May 2024
Vol 45 No 5
Queen Camilla to the rescue; challenging times for the Waleses; the King's profound interest in religion; a century of British royal portraits; the King and Queen of Denmark's 20th wedding anniversary.
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Ingrid Seward
Editor-in-Chief of Majesty Magazine
Ingrid is acknowledged as one of the pre-eminent writers and commentators on the royal family and has published over 15 books and contributed numerous articles to publications worldwide. Ingrid is in the unique position of knowing many members of the royal family personally and through Majesty enjoys a special relationship with the Royal Household.
Letter from the Editor

The history of the British monarchy in the last 200 years reveals a cyclical ebb and flow of its popularity. Records show that in the late 18th century stories published about members of the royal family exposed them to public scrutiny in a way never previously experienced. Long before George IV became king in 1820 his character and extravagant ways were regularly lampooned by cartoonists.

The modern equivalent is being represented – or rather misrepresented – in screen dramas such as The Crown and most recently Scoop, the sensational story of the Duke of York’s disastrous interview with Emily Maitlis for BBC’s Newsnight. Actor Rufus Sewell plays Prince Andrew superbly, picking up his mannerisms and nuances of speech from the interrogation that quickly led to his downfall.   

Fluctuations in the monarchy’s popularity, and that of individual royals, have much to do with how well the monarch of the day represents the values of the majority. The late Queen displayed this by seldom demanding personal privilege and complying with the rules of her government. She understood the royal family should appear both relevant and cost-effective to the general public.

The balancing act which Elizabeth II achieved so successfully has continued into the reign of King Charles III in spite of – or maybe because of – the family problems that have beset him this year.

In order to bolster revenue and allow visitors to enjoy more than just the gardens and the ballroom at Balmoral Castle in Scotland, the King is extending the experience to include rooms never previously visited by members of the public. These include the library and the drawing room where the last photographs of Her late Majesty were taken as she appointed her final British prime minister, Liz Truss. This is also where the family gather for drinks before dinner.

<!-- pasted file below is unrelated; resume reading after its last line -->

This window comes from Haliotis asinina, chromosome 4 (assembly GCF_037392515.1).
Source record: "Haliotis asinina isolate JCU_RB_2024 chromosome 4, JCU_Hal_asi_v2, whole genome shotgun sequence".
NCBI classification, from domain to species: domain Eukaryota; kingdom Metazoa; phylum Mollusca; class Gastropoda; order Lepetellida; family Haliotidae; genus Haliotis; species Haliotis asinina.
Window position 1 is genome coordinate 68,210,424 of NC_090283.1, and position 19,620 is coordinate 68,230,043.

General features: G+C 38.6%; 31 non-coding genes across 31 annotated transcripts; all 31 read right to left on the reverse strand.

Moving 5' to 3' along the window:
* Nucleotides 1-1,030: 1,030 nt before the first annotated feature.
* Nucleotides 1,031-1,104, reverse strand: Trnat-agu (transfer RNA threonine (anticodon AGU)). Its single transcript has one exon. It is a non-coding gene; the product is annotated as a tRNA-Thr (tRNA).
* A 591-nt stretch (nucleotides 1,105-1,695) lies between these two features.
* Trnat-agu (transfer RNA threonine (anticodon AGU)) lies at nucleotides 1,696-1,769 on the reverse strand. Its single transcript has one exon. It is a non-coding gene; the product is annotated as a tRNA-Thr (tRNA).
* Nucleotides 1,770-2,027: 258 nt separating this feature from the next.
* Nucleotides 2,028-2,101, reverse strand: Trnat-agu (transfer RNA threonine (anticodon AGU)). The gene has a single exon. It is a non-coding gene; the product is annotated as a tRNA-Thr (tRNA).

Visitors will move on to the small dining room where the family have tea and then the larger dining room, scene of many a jovial dinner party, including one hosted by the late Queen on the Sunday before she died. She sat with a Bowes Lyon cousin, David Bertie, who was staying for a shooting party, and appeared completely on the ball. 

Another challenge has been the hole in the royal charity coffers since the Covid pandemic of 2020. Royal Collection Trust, which masterminds the Buckingham Palace summer opening, has this year extended its visitor trail for those fortunate enough to snap up the limited supply of £75 tickets for a new tour of the refurbished East Wing, including the Centre Room behind the world’s most famous balcony. The King is a great believer in showing the public as much as possible of the mechanics of Buckingham Palace, which at the present time he uses as a workplace rather than as a residence because of the ongoing reservicing programme that is due to end in 2027.

I should like to take this opportunity to send our best wishes to the Princess of Wales, who bravely announced her cancer diagnosis to the world in a video message on 22 March, for a speedy return to full health. Prince Louis celebrated his sixth birthday on 23 April and this month Princess Charlotte will be nine on 2 May.

This Issue's Features
ON WITH THE SHOW: In the King’s absence the Queen steps in to undertake some of His Majesty’s duties, by Ingrid Seward
A PLACE IN THE COUNTRY: Empress Joséphine invested a huge amount of time and money at Malmaison and her spirit lives on there, says Coryne Hall
PROTECTOR OF FAITHS: Charles III’s interest in religion was encouraged by his parents but he has taken it to another level, as Aurora Pfaff discovered
PARTNERS & WINGMEN: Frederik X and Queen Mary, still adapting to their new roles, will celebrate 20 years of marriage this month, Trond Norén Isaksen notes
THE HEAT IS ON: Prince William and his family have had a very difficult few months but those closest to them are ready to help when needed
NOTEBOOK: An innovative new exhibition, Royal Portraits: A Century of Photography, is about to open at the King’s Gallery in London
REGENCY ROYALTY & THE BON TON: The outrageous antics of some of Queen Charlotte’s offspring brought scandal to the royal court, as Felicity Day explains
NEW YORK COUNTESS: Wealthy Estelle Manville proved her doubters wrong and soon became an asset to the Swedish royal family
Our round-up of photographs shows royal families of the world at work and play
Robert Golden reflects on various aspects of regal life, both ancient and modern

See more issues

Vol 45 No 6
Vol 45 No 4
Vol 45 No 3
Vol 45 No 2
Vol 45 No 1
Vol 44 No 12
Vol 44 No 11
Vol 44 No 10
View More

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